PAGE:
Best of all, much of this innovation is already happening, taking us quickly to open, programmable networks that can be exercised via standardised interfaces and APIs.
Most notably, the Open Networking Foundation (ONF) is aggressively promoting the development of open networks, and by extension, a universal SDN architecture. In particular, the ONF has been leading the effort behind OpenFlow, which provides an open interface that decouples the control software from the underlying hardware. The resulting ‘common control layer’ can control multiple vendors' equipment simultaneously, and is compatible with existing equipment running today's Layer 2 and Layer 3 protocols.
Further, the ONF helps to facilitate innovation by hosting “plug-fest” events to bring hardware and software technologies from various parties together in an effort to drive increasing traction for SDN innovation.
From blueprint to reality
In mid-August, four of the world’s largest R&E networks - CANARIE, Internet2 , ESnet and StarLight – along with Ciena announced their collaboration to create the industry’s first end-to-end WAN that leverages OpenFlow across both the packet and transport layers.
With this networking platform, researchers can trial new technologies and applications on a fully operational network without having to build a unique infrastructure for every instance. Several benefits are quickly realised:
- Dynamic capacity adjustments by easily-flexed network bandwidth
- Streamlined provisioning and configuration actions
- Faster deployment of services and applications
- Virtual partitioning of a shared network infrastructure for quick prototyping, that does not impact existing applications
With the unprecedented level of programmability, control, and automation that SDN offers, enterprises and service providers – not only R&E organisations – can build highly scalable and flexible networks that can adapt to changing business and end-user needs.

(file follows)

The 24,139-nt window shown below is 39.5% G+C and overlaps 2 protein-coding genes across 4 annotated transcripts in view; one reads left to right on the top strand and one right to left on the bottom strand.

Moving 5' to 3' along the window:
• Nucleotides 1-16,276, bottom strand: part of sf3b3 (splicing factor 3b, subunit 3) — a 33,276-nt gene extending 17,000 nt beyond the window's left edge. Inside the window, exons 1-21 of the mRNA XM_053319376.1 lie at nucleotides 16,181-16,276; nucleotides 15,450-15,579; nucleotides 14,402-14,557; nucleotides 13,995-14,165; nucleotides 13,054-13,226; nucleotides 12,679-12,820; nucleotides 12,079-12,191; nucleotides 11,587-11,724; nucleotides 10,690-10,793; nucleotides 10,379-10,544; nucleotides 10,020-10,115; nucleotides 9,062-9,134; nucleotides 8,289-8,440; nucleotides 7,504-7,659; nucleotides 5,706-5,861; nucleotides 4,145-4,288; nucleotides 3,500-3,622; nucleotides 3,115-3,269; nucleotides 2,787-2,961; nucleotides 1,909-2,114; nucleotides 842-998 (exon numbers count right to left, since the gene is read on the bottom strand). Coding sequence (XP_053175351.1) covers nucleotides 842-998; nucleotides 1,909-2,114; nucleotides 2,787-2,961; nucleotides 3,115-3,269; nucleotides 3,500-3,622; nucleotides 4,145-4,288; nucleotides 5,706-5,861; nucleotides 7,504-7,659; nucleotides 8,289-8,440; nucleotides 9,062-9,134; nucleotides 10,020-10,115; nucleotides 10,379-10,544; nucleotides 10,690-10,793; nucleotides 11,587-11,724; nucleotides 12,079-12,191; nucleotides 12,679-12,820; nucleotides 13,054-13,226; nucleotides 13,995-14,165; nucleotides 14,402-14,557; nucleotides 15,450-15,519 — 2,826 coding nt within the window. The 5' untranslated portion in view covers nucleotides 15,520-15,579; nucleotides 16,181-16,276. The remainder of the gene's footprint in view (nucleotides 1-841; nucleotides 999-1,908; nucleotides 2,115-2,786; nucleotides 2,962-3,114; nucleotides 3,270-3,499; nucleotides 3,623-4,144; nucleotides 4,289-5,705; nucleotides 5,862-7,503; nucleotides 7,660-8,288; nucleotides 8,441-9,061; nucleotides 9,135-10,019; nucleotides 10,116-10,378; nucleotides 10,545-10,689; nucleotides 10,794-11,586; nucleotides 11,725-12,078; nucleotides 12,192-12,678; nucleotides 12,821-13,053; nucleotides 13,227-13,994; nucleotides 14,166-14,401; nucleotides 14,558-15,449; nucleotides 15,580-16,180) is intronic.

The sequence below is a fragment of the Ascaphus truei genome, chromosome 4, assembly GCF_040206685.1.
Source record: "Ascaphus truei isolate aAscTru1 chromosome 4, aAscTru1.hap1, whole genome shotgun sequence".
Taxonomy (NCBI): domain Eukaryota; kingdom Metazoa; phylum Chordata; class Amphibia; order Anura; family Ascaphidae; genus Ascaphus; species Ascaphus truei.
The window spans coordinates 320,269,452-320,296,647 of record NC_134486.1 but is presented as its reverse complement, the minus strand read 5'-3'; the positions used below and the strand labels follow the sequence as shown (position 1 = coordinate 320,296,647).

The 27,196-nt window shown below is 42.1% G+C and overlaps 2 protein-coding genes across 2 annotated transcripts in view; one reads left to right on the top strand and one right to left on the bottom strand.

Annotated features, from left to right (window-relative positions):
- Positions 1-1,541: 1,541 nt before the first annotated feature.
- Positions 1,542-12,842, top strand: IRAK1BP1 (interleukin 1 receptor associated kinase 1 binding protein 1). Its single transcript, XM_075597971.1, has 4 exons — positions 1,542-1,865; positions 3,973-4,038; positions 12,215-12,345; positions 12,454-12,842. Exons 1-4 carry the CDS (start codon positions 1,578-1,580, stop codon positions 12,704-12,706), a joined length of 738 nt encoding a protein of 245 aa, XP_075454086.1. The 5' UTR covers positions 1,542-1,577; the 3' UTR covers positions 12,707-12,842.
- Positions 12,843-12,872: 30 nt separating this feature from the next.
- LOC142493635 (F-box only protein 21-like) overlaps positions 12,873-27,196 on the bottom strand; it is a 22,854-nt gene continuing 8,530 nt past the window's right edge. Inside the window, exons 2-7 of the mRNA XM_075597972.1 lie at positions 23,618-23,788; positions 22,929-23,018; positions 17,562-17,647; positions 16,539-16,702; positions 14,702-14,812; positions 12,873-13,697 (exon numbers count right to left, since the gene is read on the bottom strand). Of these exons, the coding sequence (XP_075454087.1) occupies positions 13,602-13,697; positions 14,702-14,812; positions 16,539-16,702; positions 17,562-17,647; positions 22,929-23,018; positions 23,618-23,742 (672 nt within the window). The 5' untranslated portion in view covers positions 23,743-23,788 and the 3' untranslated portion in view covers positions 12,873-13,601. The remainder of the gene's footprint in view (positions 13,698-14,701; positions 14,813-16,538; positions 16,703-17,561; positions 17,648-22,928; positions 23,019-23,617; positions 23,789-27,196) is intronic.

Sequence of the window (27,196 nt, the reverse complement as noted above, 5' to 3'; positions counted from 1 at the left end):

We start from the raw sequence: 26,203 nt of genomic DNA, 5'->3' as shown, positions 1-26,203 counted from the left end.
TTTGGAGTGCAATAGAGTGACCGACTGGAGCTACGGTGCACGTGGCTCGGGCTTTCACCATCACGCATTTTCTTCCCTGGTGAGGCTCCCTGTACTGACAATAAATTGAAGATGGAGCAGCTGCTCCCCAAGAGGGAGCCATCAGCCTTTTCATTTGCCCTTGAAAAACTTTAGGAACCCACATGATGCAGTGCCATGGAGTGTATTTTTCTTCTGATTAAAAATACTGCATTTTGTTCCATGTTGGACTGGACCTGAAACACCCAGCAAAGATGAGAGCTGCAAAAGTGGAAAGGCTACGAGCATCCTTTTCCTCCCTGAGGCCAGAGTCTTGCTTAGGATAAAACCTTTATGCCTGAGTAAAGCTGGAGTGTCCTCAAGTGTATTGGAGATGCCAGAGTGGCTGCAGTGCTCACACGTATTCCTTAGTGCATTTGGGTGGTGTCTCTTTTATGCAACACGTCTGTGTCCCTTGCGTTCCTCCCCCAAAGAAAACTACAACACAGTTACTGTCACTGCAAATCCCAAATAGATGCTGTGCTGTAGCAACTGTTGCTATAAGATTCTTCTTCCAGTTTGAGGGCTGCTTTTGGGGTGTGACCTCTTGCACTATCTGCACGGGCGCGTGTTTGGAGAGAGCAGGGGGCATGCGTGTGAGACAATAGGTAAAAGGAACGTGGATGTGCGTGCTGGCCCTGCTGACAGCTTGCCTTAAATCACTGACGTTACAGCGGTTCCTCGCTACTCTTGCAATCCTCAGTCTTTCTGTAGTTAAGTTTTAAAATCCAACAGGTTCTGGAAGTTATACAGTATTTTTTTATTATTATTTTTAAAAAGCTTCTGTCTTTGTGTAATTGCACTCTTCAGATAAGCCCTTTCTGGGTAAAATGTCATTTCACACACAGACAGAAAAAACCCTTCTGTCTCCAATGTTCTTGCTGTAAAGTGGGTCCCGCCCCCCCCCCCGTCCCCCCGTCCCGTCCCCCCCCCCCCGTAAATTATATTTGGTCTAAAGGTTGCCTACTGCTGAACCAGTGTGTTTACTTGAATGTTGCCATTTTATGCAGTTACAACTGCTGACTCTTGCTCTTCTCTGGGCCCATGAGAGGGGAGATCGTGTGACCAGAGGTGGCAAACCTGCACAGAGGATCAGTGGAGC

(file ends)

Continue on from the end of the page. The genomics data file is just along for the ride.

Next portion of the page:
For example, enterprises can improve their customer relationships by offering timely and secure online access to critical data over the enterprise network. A financial services company can give corporate customers the opportunity for third-party reporting, or even allow third-party analytics firms to directly access enterprise transactional data.
While the bulk of today’s investment in network infrastructure will still be funnelled into current network hardware and software platforms, there is clear traction towards a new era of open networking, and investment profiles are predicted to demonstrate that in the future.
The traction is clear: According to research by Plexxi, SDNCentral and Lightspeed Venture Partners, by 2018, 46 per cent of overall data centre network spending will be on SDN-enabled optical, switching and routing hardware.
R&E networks are often the first adopters of future technology and, if the current wave of SDN development across major R&E networks is any indication, SDN will feature prominently in the networks of the future.
Karl Horne responsible for network architectural strategies and technologies for Ciena in the Asia Pacific region, including Australia, China, Hong Kong, India, Japan, New Zealand, the Philippines, Singapore, South Korea and Vietnam.